The portrait shooting mode is sort of an update to the old Lens Blur tool. Portrait lets you create shots where the subject is sharp, but the rest of the image is out of focus (sometimes called bokeh). With Google's old Lens Blur tool, users needed to move the camera while shooting to gather the needed perspective data to define the subject. That's all gone with portrait mode; you now just point and shoot (and hold still!)
The results are relatively good, though not always perfect. You can see in the shot of my daughters holding pumpkins how well-blurred the background is. Conversely, the shot of them standing in front of the corn stalks clearly has some background that's still in sharp focus.
It's impressive on a technical level, when you consider most other phone makers need two lenses to create the same or similar effect. This mode is easy to use and does a fine job relative to other phones offering this feature.
The motion photo tool is pretty much exactly like the 'Live Photos" feature seen on the iPhone and high-end Samsungs. The Pixel 2 captures two seconds of video before you press the shutter button so you get some motion in your image. You can share the really short video clip or remove the motion and keep the normal still image. The only thing I don't like about Google's version of this tool is that it zooms in quite a bit, (to ensure all the backgrounds line up,) which means you may lose the framing of your shot.
The Pixel 2 focuses and captures images in a blink. Need to shoot video? Swipe the screen and the 2 will jump to video mode. There aren't any special video modes, but you can select up to 4K resolution.
I like that you can easily switch between the selfie camera and the main camera by twisting the phone.
The camera is painless to use.
The Pixel has a 12-megapixel sensor with optical image stabilization, PDAF, and an aperture of f/1.8. Those are all good specs. The phone leans heavily on the Snapdragon 835's advanced image signal processor and its HDR+ mode to put those megapixels to more effective use than many other phones on the market. The phone also has a dedicated, custom image chip that Google plans to enable in the weeks ahead. Given how good the Pixel 2's images already are, I can't wait to see what this new chip does.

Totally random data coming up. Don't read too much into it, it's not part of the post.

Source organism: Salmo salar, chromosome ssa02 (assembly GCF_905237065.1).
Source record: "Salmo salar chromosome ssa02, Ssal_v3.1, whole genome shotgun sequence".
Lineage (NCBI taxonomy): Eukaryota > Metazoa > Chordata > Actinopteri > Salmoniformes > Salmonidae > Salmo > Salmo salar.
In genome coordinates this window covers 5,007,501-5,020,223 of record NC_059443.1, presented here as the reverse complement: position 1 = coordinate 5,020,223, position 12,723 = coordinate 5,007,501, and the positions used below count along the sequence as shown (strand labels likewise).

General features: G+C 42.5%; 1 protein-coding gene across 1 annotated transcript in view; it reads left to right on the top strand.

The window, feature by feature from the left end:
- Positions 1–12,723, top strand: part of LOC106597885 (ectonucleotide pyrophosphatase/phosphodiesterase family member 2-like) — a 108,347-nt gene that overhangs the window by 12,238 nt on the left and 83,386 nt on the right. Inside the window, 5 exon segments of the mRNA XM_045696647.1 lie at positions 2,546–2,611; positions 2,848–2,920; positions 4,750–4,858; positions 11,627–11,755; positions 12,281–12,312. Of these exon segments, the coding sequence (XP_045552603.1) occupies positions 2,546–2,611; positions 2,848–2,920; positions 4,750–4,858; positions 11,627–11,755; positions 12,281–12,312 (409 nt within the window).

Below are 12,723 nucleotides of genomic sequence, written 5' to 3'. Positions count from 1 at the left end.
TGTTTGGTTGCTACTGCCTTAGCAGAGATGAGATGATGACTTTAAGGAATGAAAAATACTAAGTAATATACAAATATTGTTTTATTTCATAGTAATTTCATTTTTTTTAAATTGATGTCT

Like last year's Pixel, the Pixel 2 produces some of the best images to come from a smartphone. The basics — including focus, white balance, and exposure — are generally spot-on. The camera almost always did exactly what I wanted/expected it to do, even in challenging shots like bright sunlight or darkened performance spaces. I saw a small amount of grain in some low-light shots, but it's nothing egregious or worse than any other phone.
As noted above, the portrait shots are excellent. The live motion images are pretty good, too.
The Pixel 2's 8-megapixel user-facing camera does a very good job. The phone includes a screen-based flash that produces above-average white balance. It helps a lot.
You can shoot 4K video with the Pixel 2. I was pleased with the video I captured with the Pixel 2, and the 4K resolution looked great on my PC monitor.
Google is giving Pixel 2 owners unlimited, full-resolution storage in Google Photos for pictures and video. Shooting in 4K will eat up huge amounts of your phone's storage, but you can set Google Photos to "optimize" local storage by offloading files to Google's servers rather than keep them on the phone.
The Pixel 2 has a fine, fine camera that most people should be happy using for most occasions.
Squeezable Google Assistant
The Google Assistant gives the Pixel 2 a lot of its smarts. It ships with the phone and can be accessed by squeezing the sides of the phone. This is a feature Google borrowed from HTC, which gave a similar tool to its U11 flagship. How does it work?
It's pretty straightforward. Sensitive pressure sensors are placed in the sides of the phone. They can detect very small amounts of pressure, even when the phone is protected in a case. A short tutorial walks you through the process of setting up the squeeze action. You can determine the strength and length of the squeeze needed to activate Google Assistant. You'll need to squeeze the phone below its waistline.
While I like the general idea, the real-world experience doesn't live up to the hype. The biggest problem is accidental activation of Google Assistant. I can't tell you how many times I pulled the phone out of my pocket and accidentally triggered the Assistant because I grabbed the phone by its side edges. Simply gripping the phone too tightly can trigger Google Assistant. Worse, the action can't be customized. On HTC's own U11, the Edge Sense tool can be adjusted to perform a number of different actions. On the Pixel 2 only one action is available upon squeezing: launch Google Assistant. Meh.
Google Assistant itself is amazing. It's come a long, long way since it launched in mid-2016. I use it all the time on my Android devices to compose text messages and emails, spin playlists, and even take selfies.